Jul 13, 2019 | By: Daniel Schindler, Paragon Master Sporting Clays, Skeet, Trap and Wingshooting Instructor
SEEING IS BELIEVING!
The owner of a small company was being sued by an injured employee. The employee – who worked in the warehouse – declared he was injured in an accident and was no longer able to raise his hands and arms above his shoulders. He said, trying to do so was excruciatingly painful making his coming back to work impossible.
A meeting between the owner and both attorneys was called. The owner and his attorney asked the other attorney if the injured man was available for a few questions? The attorney said yes, provided he was present.
The door opened and the injured man walked to the meeting table very, very slowly. Head down, shoulders slumped, the man shuffled his way to his chair. The owner and his attorney rose and offered their appreciation for his coming.
With everyone seated, the owner’s attorney asked how the accident occurred. The man explained that a palette of heavy boxes had been carelessly stacked on a high shelf by another employee. When he was asked to retrieve these boxes, the boxes had fallen and caused his unbearable injuries. A long silence ensued.
After a few more questions, the man was politely asked to stand and demonstrate his current condition. Rising slowly, a painful grimace on his face, his trembling arms crept upward until they stopped, unable to rise above shoulder level. The demonstration was disturbing.
Having no further questions, the man was thanked and excused. He stood and turned to leave. He was almost to the door when the owner said, “Excuse me…SIR??”
The man turned.
“How high could you raise your arms before the accident?”
He shrugged as if he wasn’t sure, looked up and raised both arms high over his head – all before the other attorney could react.
Is what we believe we are doing in our shooting – what we are really doing?
Long years of experience as an Instructor / Coach has taught me, the first step towards improving our shooting doesn’t begin with the basics or shooting methods.
In my opinion, here’s the very first step in starting the improvement process. After a LOT of shooting with hit and miss results – over many months or years – this question has moved to the front of the line. Can we continue doing the same things over and over again and expect different results?
Please forgive my repeating this quote again but I believe its message is so relevant to shooters who are motivated to improve and wonder why they are not.
“It ain't what we don't know that gets us in trouble.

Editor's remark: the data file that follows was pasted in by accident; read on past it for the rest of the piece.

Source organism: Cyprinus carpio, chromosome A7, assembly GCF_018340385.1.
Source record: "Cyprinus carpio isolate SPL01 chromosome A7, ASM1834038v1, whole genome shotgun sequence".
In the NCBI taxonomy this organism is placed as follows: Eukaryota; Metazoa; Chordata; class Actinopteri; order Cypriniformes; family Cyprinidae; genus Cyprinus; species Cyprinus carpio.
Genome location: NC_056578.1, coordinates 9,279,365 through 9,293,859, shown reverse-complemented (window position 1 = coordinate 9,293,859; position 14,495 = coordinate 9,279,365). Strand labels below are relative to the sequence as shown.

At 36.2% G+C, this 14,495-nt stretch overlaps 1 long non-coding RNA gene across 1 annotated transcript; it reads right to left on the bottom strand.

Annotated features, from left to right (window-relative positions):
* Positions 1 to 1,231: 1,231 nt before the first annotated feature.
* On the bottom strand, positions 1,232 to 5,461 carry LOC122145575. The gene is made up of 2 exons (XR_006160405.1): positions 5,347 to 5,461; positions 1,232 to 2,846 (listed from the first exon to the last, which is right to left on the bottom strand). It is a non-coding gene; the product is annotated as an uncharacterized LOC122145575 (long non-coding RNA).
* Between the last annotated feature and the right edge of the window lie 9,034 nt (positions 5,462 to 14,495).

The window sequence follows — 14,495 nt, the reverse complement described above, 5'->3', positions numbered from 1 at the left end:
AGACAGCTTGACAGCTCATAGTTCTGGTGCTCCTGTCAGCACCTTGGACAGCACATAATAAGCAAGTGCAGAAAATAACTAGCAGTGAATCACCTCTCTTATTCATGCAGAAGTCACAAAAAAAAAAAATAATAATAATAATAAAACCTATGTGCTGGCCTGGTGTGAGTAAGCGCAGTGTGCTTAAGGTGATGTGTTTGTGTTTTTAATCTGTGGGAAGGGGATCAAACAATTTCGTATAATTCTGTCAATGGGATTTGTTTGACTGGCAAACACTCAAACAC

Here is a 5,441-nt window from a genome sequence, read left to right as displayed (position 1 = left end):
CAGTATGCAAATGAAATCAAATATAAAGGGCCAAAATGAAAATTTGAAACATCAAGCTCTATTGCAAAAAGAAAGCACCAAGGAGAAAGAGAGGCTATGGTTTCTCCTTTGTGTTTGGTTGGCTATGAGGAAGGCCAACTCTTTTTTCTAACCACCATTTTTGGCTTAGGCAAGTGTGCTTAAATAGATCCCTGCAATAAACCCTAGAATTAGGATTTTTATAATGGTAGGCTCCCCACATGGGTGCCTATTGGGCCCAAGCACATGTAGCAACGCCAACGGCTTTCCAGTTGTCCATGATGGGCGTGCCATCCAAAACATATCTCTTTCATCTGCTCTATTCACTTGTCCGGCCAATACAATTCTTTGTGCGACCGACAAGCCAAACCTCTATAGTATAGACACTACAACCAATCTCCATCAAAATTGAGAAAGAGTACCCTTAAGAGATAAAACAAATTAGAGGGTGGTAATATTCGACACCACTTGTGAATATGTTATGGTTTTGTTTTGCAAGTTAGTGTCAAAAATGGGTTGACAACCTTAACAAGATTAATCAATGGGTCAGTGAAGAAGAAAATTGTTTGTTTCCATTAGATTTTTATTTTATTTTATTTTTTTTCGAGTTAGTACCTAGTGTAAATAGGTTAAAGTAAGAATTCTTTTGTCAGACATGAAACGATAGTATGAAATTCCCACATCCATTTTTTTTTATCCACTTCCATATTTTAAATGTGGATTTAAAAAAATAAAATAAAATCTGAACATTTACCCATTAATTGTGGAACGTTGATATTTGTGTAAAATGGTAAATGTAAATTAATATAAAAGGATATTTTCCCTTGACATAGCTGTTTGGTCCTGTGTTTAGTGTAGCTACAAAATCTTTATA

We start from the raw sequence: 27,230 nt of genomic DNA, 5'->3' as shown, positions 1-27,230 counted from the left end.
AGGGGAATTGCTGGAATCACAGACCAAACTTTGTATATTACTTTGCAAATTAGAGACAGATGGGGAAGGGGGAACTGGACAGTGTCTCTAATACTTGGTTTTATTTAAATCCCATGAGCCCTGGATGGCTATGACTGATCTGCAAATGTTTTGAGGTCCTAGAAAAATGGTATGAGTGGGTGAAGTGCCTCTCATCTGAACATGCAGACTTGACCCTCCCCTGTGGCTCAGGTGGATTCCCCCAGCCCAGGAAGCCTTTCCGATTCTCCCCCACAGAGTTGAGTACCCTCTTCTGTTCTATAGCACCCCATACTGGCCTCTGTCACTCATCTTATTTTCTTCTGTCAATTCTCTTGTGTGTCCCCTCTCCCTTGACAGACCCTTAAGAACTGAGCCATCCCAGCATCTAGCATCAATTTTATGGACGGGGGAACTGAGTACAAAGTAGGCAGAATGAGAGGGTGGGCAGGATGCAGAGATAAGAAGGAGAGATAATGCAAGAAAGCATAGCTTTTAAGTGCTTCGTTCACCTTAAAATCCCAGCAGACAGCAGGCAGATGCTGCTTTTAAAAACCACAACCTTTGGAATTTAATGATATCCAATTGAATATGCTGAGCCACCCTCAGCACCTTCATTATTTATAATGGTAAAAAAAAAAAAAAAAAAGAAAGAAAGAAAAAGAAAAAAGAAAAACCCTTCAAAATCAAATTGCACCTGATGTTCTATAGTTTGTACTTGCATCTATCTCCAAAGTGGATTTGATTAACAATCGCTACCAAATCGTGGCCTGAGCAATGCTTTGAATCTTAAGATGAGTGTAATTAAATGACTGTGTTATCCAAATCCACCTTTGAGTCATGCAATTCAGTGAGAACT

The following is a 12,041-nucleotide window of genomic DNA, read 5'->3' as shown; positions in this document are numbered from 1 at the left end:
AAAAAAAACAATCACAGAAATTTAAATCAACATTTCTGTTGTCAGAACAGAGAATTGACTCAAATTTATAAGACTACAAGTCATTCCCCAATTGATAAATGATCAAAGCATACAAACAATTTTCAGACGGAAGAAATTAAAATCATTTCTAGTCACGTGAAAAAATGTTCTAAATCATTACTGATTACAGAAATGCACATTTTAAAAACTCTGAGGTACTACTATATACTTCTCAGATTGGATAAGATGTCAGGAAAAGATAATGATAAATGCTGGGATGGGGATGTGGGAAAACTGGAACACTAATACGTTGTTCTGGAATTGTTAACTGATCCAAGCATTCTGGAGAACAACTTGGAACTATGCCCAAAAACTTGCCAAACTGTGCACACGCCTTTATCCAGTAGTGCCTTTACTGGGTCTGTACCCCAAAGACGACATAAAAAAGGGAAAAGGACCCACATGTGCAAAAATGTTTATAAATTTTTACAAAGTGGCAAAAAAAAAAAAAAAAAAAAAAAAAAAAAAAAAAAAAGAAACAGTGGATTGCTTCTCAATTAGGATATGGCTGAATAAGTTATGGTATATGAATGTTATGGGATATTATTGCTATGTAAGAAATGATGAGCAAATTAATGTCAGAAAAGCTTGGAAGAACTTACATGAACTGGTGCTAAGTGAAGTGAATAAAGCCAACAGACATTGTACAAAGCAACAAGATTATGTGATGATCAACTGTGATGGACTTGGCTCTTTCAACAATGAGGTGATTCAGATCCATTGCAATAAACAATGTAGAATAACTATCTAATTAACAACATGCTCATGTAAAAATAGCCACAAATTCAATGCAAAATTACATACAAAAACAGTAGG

It’s what we know for sure that just ain't so.”
My respectfully submitted point here is this. A little candid soul searching goes a long way towards moving our game up. Equipment, methods, basics and fundamentals, all come second to our opening our mind to finding and accepting what’s not working in our game. I’m sure you tire of my using the word inconsistencies but we all have them – from the top shooters all the way to the new shooter asking what chokes are for.
Admitting that we don’t really know what mistakes we’re making in our shooting may be a tough bridge to get across. And, for sure, it’s not a requirement for everyone. But, for those who do want to fix what’s not working in their shooting – how can we do that if we don’t know, specifically, what it is that’s not working?
On a personal note, this is the # 1 reason why I have so much respect for students – mine and others – who have humbly crossed that bridge and are seeking answers. Real answers – not just opinions or worse, the magic beans for instant (non-existent) improvement – but answers and methods that will actually prepare them to succeedAFTER their lessons when there will be no Instructor behind them to assist. Kudos to all who have done so and will in the future.
I hope you understand my comments here are purely constructive. While learning and advancement is available to anyone who seeks it, enlightenment more often comes to those who first decide to explore beyond what they currently believe.
Dan Schindler is one of only 60 worldwide members of the Guild of Shooting Instructors (UK) and is one of the most highly respected Sporting Clays and Wingshooting Instructors in the US. Dan is an NSCA Level III Instructor (since 1995) and founded the Paragon School of Sporting with one goal in mind. Whether it be for the advanced competitor or providing the basics to the entry-level shooter, Paragon provides the simplest, most practical and most effective Instruction, Coaching and Mental Training for the Sporting Clays & Wingshooting enthusiast. Dan Schindler helps shooters alleviate a lot of their frustration by taking the mystery out of breaking targets, calling their own misses and make their own corrections. Lessons are fun, enlightening and our clients learn to shoot better in minutes!
Yes, Dan's books help you take the MYSTERY out of missing targets and help you quickly learn steps to shoot more CONSISTENTLY! Order Dan's 3 books NOW!
Newest Release...Take Your Best Shot (Book I), 3rd Edition isTHE Gold Standard Primer...
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To The Target (Book II) Builds on the steps outlined in Book I. Emphasises Gun Management skills when the trap fires, creating a consistent, reliable, trustworthy swing.
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A few Facebook comments Dan Schindler's and Dan's Books:
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